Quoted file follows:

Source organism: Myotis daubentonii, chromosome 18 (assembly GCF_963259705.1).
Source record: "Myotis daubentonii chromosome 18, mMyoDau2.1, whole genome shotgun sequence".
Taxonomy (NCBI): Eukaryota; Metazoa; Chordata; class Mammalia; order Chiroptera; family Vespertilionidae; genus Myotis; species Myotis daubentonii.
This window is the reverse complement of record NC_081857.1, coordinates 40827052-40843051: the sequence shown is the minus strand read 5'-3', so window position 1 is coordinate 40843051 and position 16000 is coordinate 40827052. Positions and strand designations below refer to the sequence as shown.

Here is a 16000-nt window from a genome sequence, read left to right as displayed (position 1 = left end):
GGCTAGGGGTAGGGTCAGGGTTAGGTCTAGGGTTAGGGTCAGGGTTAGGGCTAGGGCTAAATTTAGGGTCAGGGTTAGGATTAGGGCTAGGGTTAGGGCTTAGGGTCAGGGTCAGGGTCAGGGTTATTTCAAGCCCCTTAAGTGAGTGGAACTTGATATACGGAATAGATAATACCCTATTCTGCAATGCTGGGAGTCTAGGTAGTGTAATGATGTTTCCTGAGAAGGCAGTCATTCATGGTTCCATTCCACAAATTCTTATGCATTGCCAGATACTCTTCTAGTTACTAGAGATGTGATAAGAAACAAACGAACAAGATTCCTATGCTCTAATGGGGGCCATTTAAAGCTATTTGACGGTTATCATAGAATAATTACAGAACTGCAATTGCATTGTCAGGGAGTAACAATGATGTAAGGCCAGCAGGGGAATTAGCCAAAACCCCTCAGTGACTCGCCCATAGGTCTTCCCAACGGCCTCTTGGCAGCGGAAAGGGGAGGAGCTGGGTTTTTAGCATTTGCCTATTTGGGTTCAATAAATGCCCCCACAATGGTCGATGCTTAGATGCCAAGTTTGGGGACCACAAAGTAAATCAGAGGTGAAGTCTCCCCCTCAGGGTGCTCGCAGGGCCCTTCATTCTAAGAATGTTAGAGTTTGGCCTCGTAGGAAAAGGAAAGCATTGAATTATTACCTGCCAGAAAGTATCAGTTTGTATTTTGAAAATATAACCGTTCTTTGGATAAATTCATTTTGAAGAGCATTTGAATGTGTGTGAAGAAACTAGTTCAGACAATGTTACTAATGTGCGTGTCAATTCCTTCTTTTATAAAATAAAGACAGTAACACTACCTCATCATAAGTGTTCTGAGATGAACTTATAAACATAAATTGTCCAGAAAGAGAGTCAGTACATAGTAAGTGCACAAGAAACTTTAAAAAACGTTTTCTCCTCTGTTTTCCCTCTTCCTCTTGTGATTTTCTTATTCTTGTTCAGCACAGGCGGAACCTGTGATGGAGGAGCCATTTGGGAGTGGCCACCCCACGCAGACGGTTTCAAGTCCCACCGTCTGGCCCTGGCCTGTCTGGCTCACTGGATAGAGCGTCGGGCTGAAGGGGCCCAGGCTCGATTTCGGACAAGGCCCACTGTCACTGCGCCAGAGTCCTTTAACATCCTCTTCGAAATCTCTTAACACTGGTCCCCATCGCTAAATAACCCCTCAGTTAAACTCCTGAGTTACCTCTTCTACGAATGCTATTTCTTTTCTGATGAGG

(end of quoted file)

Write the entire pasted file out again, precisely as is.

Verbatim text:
Source organism: Myotis daubentonii, chromosome 18 (assembly GCF_963259705.1).
Source record: "Myotis daubentonii chromosome 18, mMyoDau2.1, whole genome shotgun sequence".
Taxonomy (NCBI): Eukaryota; Metazoa; Chordata; class Mammalia; order Chiroptera; family Vespertilionidae; genus Myotis; species Myotis daubentonii.
This window is the reverse complement of record NC_081857.1, coordinates 40827052-40843051: the sequence shown is the minus strand read 5'-3', so window position 1 is coordinate 40843051 and position 16000 is coordinate 40827052. Positions and strand designations below refer to the sequence as shown.

Here is a 16000-nt window from a genome sequence, read left to right as displayed (position 1 = left end):
GGCTAGGGGTAGGGTCAGGGTTAGGTCTAGGGTTAGGGTCAGGGTTAGGGCTAGGGCTAAATTTAGGGTCAGGGTTAGGATTAGGGCTAGGGTTAGGGCTTAGGGTCAGGGTCAGGGTCAGGGTTATTTCAAGCCCCTTAAGTGAGTGGAACTTGATATACGGAATAGATAATACCCTATTCTGCAATGCTGGGAGTCTAGGTAGTGTAATGATGTTTCCTGAGAAGGCAGTCATTCATGGTTCCATTCCACAAATTCTTATGCATTGCCAGATACTCTTCTAGTTACTAGAGATGTGATAAGAAACAAACGAACAAGATTCCTATGCTCTAATGGGGGCCATTTAAAGCTATTTGACGGTTATCATAGAATAATTACAGAACTGCAATTGCATTGTCAGGGAGTAACAATGATGTAAGGCCAGCAGGGGAATTAGCCAAAACCCCTCAGTGACTCGCCCATAGGTCTTCCCAACGGCCTCTTGGCAGCGGAAAGGGGAGGAGCTGGGTTTTTAGCATTTGCCTATTTGGGTTCAATAAATGCCCCCACAATGGTCGATGCTTAGATGCCAAGTTTGGGGACCACAAAGTAAATCAGAGGTGAAGTCTCCCCCTCAGGGTGCTCGCAGGGCCCTTCATTCTAAGAATGTTAGAGTTTGGCCTCGTAGGAAAAGGAAAGCATTGAATTATTACCTGCCAGAAAGTATCAGTTTGTATTTTGAAAATATAACCGTTCTTTGGATAAATTCATTTTGAAGAGCATTTGAATGTGTGTGAAGAAACTAGTTCAGACAATGTTACTAATGTGCGTGTCAATTCCTTCTTTTATAAAATAAAGACAGTAACACTACCTCATCATAAGTGTTCTGAGATGAACTTATAAACATAAATTGTCCAGAAAGAGAGTCAGTACATAGTAAGTGCACAAGAAACTTTAAAAAACGTTTTCTCCTCTGTTTTCCCTCTTCCTCTTGTGATTTTCTTATTCTTGTTCAGCACAGGCGGAACCTGTGATGGAGGAGCCATTTGGGAGTGGCCACCCCACGCAGACGGTTTCAAGTCCCACCGTCTGGCCCTGGCCTGTCTGGCTCACTGGATAGAGCGTCGGGCTGAAGGGGCCCAGGCTCGATTTCGGACAAGGCCCACTGTCACTGCGCCAGAGTCCTTTAACATCCTCTTCGAAATCTCTTAACACTGGTCCCCATCGCTAAATAACCCCTCAGTTAAACTCCTGAGTTACCTCTTCTACGAATGCTATTTCTTTTCTGATGAGG